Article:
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Dacia Gramlick, Laura Virella, and Sandra Flores Strand star in Mercury Opera's production of "Carmen." // Courtesy of Mercury Opera

Review: Mercury Opera’s Carmen

Mercury Opera; Commodore Restaurant / Chez Pierre Cabaret; Wed., Aug. 14 and Thu., Aug. 15 (7 p.m.). The Palomino Smokehouse in Calgary, Sat., Aug. 17 (8 p.m.).
Our Score

If you’ve never been to a performance by Edmonton’s Mercury Opera then you may be surprised to find that there is no theatre balcony, no tiny opera glasses. The company’s MO is producing operas set in small venues specifically selected to complement the production—and its mounting of Carmen is no exception.

The opera’s traditional working-class setting—a square flanked by a tobacco factory and a guardhouse—is updated, with the first act set in the Commodore Restaurant on Jasper Avenue. The fiery Carmen and her friends are the diner’s wait and kitchen staff, while her lover-to-be José and the other soldiers are now border and immigration patrol officers. The Commodore offers some good acoustics and the quaint decor makes for a fun set, especially when combined with the simple but on-point costumes worn by the ‘diner staff,’ who did actually wait some tables leading up to the performance.  

Boris Derow as José and Laura Virella as Carmen. // Courtesy of Mercury Opera

Following the end of the first act, the audience is led through downtown Edmonton to the backdoor of Chez Pierre Cabaret, which doubles nicely as Casa Pedro, where Carmen and her friends carouse, sing, and dance in a display that’s sort of Stampede meets opera—an appropriate choice for the production.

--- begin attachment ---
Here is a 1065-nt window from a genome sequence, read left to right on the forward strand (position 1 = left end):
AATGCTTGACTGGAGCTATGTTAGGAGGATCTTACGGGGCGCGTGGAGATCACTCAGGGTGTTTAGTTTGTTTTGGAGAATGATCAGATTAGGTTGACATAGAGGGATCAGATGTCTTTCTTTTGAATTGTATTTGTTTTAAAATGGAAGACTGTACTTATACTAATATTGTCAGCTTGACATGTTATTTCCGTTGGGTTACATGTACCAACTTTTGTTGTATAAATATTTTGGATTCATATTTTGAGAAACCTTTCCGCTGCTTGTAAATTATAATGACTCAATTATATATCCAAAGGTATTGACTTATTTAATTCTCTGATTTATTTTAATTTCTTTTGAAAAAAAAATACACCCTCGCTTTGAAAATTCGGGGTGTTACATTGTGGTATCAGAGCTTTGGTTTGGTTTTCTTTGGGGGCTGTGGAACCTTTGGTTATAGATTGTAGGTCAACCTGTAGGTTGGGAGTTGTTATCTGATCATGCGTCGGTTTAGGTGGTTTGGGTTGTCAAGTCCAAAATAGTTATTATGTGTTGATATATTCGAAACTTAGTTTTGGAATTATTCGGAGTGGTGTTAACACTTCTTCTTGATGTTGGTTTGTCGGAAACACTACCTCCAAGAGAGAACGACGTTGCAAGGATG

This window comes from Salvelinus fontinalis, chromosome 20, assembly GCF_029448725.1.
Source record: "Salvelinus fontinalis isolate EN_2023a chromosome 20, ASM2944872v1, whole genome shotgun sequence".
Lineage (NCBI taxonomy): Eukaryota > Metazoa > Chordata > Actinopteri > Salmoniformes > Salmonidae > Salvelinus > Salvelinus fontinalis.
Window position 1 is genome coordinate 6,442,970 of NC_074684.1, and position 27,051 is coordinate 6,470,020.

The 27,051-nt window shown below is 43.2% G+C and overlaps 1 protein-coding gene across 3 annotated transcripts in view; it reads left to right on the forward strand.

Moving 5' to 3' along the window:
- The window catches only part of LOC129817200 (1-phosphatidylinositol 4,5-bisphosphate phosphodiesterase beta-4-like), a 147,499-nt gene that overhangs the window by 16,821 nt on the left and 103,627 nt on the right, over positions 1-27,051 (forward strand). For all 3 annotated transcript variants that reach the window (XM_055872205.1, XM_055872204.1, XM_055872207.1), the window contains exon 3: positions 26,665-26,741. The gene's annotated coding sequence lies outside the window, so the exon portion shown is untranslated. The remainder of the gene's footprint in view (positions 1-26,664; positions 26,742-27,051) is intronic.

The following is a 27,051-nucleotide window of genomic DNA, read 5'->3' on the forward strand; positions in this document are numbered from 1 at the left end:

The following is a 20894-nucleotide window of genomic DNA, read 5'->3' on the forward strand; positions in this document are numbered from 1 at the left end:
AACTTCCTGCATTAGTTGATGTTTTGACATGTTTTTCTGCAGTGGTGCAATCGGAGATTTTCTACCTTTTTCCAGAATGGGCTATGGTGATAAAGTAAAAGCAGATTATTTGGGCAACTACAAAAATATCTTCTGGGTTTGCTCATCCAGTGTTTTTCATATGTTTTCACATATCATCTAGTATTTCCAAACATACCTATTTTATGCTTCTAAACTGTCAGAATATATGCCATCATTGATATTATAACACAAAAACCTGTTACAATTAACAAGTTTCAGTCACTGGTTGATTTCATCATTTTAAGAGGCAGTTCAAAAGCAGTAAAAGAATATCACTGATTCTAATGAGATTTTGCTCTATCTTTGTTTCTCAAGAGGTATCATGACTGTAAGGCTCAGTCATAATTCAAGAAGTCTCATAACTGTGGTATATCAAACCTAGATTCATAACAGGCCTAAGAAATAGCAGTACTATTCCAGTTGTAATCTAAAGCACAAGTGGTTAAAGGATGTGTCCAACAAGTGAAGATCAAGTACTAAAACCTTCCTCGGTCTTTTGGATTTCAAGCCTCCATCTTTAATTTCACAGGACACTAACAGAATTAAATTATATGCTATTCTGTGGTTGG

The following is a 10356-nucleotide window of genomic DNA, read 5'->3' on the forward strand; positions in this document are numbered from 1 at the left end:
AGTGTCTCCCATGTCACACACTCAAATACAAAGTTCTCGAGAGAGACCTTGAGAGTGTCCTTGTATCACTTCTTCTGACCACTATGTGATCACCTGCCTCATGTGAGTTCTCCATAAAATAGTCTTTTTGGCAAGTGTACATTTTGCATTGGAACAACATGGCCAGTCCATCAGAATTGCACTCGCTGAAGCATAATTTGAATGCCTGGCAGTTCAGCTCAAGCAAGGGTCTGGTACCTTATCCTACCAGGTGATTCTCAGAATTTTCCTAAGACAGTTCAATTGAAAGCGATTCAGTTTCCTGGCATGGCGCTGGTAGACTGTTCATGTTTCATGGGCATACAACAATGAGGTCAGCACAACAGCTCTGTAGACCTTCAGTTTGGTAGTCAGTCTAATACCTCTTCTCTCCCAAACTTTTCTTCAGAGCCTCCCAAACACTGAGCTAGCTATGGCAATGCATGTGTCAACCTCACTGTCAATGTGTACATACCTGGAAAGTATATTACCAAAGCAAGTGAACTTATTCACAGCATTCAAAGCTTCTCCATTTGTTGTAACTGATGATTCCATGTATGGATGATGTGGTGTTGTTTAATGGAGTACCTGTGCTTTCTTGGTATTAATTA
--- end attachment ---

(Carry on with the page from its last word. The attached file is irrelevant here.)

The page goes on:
The eponymous Carmen is played by Puerto Rican mezzo-soprano Laura Virella, who hits all the right notes—she’s flirtatious, sensual, sympathetic, full of fire and delivers a stellar vocal performance. Edmonton-based soprano Elise Noyes provides the perfect foil as Micaëla, the girl José’s mother wants him to marry, and delivers a sweet, moving performance.

Elise Noyes as Micaëla. // Courtesy of Mercury Opera

The opera’s tragic hero, José, is played by tenor Boris Derow, who really sells his character’s change of heart when Carmen moves him from indifference to passion in the first act. At Saturday’s performance, Derow did falter on a couple of notes, but perhaps he was just having an off night. Overall his performance was very engaging.

Set to steal Carmen’s attention from José is Brazilian lyric baritone Jorge Trabanco as Escamillo, who is a bull rider in this version, rather than a bullfighter. Trabanco plays the part with the perfect amount of bravado and his rendition of the “Toreador Song” is a delight.

Jorge Trabanco as Escamillo. // Courtesy of Mercury Opera

The rest of the ensemble also does a great job and overall Mercury Opera’s Carmen is entertaining, inventive and offers an amazing musical performance.

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